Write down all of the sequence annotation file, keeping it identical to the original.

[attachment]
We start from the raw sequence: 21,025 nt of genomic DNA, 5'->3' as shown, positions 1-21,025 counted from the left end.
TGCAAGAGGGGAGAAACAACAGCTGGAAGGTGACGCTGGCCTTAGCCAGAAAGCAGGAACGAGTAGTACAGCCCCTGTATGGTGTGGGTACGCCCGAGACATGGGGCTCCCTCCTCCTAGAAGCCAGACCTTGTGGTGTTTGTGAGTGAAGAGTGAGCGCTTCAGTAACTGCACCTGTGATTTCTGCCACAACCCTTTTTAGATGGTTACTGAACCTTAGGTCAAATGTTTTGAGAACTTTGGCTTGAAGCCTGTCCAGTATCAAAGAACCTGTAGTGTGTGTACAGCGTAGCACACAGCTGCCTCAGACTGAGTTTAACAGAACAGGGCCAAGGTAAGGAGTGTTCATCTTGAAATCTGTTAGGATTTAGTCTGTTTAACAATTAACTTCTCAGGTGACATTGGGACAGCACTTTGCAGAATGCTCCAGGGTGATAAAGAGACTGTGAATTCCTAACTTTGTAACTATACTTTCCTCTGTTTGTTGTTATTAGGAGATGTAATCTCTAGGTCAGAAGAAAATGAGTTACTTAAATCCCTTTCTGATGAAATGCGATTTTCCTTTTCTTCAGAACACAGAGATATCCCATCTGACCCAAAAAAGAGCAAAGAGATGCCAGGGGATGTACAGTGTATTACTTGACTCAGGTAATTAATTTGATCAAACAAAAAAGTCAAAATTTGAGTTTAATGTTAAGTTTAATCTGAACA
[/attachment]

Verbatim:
We start from the raw sequence: 21,025 nt of genomic DNA, 5'->3' as shown, positions 1-21,025 counted from the left end.
TGCAAGAGGGGAGAAACAACAGCTGGAAGGTGACGCTGGCCTTAGCCAGAAAGCAGGAACGAGTAGTACAGCCCCTGTATGGTGTGGGTACGCCCGAGACATGGGGCTCCCTCCTCCTAGAAGCCAGACCTTGTGGTGTTTGTGAGTGAAGAGTGAGCGCTTCAGTAACTGCACCTGTGATTTCTGCCACAACCCTTTTTAGATGGTTACTGAACCTTAGGTCAAATGTTTTGAGAACTTTGGCTTGAAGCCTGTCCAGTATCAAAGAACCTGTAGTGTGTGTACAGCGTAGCACACAGCTGCCTCAGACTGAGTTTAACAGAACAGGGCCAAGGTAAGGAGTGTTCATCTTGAAATCTGTTAGGATTTAGTCTGTTTAACAATTAACTTCTCAGGTGACATTGGGACAGCACTTTGCAGAATGCTCCAGGGTGATAAAGAGACTGTGAATTCCTAACTTTGTAACTATACTTTCCTCTGTTTGTTGTTATTAGGAGATGTAATCTCTAGGTCAGAAGAAAATGAGTTACTTAAATCCCTTTCTGATGAAATGCGATTTTCCTTTTCTTCAGAACACAGAGATATCCCATCTGACCCAAAAAAGAGCAAAGAGATGCCAGGGGATGTACAGTGTATTACTTGACTCAGGTAATTAATTTGATCAAACAAAAAAGTCAAAATTTGAGTTTAATGTTAAGTTTAATCTGAACA